Remember Model Estimation: if you build a multivariate regression model mean, variance and covariance are used to find the best parameters to estimate your dependent variable (Cancer). So a model that was already trained with all available data is likely to make better predictions as it has already seen the data it should predict.

Summary

Whenever you plan to make predictions with a model you should work as closely to real-life assumptions. So you split your data in train - test data. You ònly use the training data to perform all your tests and checks and you will not touch the test set before making a prediction.

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  • $\begingroup$ I want to find the association/relationship between the predictors (x1,x2,x3,x4) as well as its effect on the response y. To do the same, I'd like to use correlation. My question is whether to use the full data set or use it after splitting. (Training80:Testing20). After this, my end goal is to eventually build a prediction model. But currently I was just asking about which dataset to use for correlation. Hope I am clear. $\endgroup$ – Selvam Feb 20 at 13:09
  • $\begingroup$ As SUN and I pointed out - if you make predictions you always should seperate training (estimation of your model) from testing (forecasting) - If you perform correlation analysis to determine the relationship between your variables and use this analysis to base your decision if you ex- or include certain variables it is important to seperate the data sets as you do not know (e.g.) the mean and variance for the whole population beforehand. So you will use the training set for your correlation analysis. $\endgroup$ – Maeaex1 Feb 20 at 16:06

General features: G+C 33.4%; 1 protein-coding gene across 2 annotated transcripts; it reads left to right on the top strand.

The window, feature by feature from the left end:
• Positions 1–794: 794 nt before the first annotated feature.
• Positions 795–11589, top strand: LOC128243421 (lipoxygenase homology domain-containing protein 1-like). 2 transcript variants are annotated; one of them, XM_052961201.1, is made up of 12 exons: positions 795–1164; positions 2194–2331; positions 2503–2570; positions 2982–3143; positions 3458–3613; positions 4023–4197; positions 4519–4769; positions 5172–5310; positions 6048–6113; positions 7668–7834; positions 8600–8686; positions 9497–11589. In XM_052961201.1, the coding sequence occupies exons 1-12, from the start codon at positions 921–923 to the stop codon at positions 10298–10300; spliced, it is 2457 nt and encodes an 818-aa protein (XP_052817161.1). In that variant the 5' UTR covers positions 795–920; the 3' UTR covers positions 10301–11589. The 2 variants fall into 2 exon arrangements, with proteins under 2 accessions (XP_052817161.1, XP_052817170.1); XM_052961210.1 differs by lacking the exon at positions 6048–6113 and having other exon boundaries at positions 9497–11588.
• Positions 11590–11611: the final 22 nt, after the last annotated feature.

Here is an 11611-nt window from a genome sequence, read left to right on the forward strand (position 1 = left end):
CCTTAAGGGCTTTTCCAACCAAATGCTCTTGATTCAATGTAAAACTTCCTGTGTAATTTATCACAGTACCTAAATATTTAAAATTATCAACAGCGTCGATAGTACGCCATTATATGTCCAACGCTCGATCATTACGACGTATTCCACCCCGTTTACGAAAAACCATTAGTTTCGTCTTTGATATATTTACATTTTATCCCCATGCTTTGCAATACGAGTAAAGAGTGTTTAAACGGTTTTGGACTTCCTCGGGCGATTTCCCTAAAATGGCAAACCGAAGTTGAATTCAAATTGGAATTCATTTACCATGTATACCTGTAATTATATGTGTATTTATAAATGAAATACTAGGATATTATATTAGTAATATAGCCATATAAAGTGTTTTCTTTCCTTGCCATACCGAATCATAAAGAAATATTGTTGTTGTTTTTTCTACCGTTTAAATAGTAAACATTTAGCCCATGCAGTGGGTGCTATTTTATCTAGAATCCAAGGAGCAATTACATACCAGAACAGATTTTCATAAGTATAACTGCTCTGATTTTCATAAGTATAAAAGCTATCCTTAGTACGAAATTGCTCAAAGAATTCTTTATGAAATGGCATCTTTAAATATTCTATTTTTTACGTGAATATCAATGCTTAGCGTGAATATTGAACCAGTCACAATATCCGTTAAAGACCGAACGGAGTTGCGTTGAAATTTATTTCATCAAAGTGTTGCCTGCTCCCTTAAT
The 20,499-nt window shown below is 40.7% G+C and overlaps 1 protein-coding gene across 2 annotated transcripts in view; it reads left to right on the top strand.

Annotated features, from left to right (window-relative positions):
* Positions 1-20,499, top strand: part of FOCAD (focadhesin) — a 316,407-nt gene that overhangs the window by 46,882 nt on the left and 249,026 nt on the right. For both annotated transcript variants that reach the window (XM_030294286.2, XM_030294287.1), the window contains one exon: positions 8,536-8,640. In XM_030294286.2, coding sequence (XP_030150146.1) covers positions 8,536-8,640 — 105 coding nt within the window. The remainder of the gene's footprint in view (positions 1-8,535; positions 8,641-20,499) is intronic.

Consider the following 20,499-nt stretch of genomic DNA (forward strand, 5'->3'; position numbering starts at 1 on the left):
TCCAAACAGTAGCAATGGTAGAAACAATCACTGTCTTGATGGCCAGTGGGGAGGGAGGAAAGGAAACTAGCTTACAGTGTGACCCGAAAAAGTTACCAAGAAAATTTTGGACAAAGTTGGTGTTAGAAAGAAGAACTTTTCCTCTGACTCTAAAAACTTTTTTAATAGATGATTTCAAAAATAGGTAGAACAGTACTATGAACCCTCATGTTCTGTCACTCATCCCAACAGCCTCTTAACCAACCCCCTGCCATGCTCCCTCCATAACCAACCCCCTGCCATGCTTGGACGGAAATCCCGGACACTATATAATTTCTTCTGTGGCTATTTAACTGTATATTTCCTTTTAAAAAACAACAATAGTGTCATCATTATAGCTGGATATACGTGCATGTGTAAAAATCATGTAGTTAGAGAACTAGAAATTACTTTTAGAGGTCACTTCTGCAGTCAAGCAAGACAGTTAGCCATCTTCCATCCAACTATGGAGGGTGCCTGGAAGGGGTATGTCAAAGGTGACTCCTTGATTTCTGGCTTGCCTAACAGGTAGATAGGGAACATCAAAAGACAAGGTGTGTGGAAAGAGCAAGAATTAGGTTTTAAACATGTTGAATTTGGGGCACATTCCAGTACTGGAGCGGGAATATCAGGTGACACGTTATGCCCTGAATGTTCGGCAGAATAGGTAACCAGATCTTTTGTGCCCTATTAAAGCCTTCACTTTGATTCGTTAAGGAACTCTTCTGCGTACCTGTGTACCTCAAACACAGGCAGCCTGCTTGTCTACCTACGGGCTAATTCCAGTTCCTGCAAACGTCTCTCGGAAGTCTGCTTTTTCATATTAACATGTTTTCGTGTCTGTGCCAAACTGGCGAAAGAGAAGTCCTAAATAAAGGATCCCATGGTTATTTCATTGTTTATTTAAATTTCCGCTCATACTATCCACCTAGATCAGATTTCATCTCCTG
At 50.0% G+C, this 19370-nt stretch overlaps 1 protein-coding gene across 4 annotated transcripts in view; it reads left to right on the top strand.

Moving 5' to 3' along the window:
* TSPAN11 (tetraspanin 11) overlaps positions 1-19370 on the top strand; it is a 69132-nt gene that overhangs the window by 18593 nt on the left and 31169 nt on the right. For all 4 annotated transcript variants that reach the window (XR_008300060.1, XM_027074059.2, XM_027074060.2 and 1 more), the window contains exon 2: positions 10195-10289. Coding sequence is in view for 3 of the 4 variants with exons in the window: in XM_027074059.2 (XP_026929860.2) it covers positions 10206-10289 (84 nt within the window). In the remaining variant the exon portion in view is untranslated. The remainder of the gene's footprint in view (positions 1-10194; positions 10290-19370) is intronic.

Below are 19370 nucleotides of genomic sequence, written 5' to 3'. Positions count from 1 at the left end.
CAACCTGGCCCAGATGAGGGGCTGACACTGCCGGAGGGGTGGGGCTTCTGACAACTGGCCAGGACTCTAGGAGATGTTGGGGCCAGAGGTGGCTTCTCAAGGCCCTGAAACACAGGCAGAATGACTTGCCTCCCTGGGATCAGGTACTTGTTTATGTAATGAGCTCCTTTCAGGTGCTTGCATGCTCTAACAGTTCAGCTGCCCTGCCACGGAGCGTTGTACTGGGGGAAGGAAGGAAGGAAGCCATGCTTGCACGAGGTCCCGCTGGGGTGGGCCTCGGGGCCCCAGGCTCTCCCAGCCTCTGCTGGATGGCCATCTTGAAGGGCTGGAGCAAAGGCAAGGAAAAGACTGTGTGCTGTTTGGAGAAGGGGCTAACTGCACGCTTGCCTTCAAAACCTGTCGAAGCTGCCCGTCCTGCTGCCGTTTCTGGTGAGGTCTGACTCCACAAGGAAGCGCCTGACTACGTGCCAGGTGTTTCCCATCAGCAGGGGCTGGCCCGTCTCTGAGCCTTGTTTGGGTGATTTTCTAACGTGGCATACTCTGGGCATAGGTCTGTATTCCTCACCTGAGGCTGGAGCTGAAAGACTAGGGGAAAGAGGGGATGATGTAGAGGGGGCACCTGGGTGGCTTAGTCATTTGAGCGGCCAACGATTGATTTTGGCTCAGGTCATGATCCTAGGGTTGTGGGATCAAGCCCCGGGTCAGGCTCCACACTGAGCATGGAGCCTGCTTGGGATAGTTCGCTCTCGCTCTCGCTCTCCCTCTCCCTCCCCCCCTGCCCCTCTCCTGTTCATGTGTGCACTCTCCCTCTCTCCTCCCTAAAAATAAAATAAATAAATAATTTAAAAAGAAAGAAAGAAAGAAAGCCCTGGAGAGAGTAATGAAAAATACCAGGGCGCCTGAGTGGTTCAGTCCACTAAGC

• $\begingroup$ Sorry, I'm a newbie to this ML thingy. Can you please clarify why I won't know the mean and variance for whole population beforehand? I have been given the entire dataset using which I should be able to find the mean and variance right? Also, The suggestion you and SUN are providing seem to be contradicting. SUN has suggested that I should consider the full data set for correlation analysis. $\endgroup$ – Selvam Feb 21 at 5:19
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I believe you want to evaluate the association between variables so it's better to perform correlation on the full dataset before splitting. Also, it will help to select the feature variable to prevent data leakage. https://towardsdatascience.com/preventing-data-leakage-in-your-machine-learning-model-9ae54b3cd1fb

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  • $\begingroup$ Yes, you understood my requirements correctly. But is it how its usually done? Assume I am anyways going to use all the variables. Not going to exlude any variable based on correlation (Assuming all are well correlated variables). What would you suggest in this case? $\endgroup$ – Selvam Feb 21 at 5:20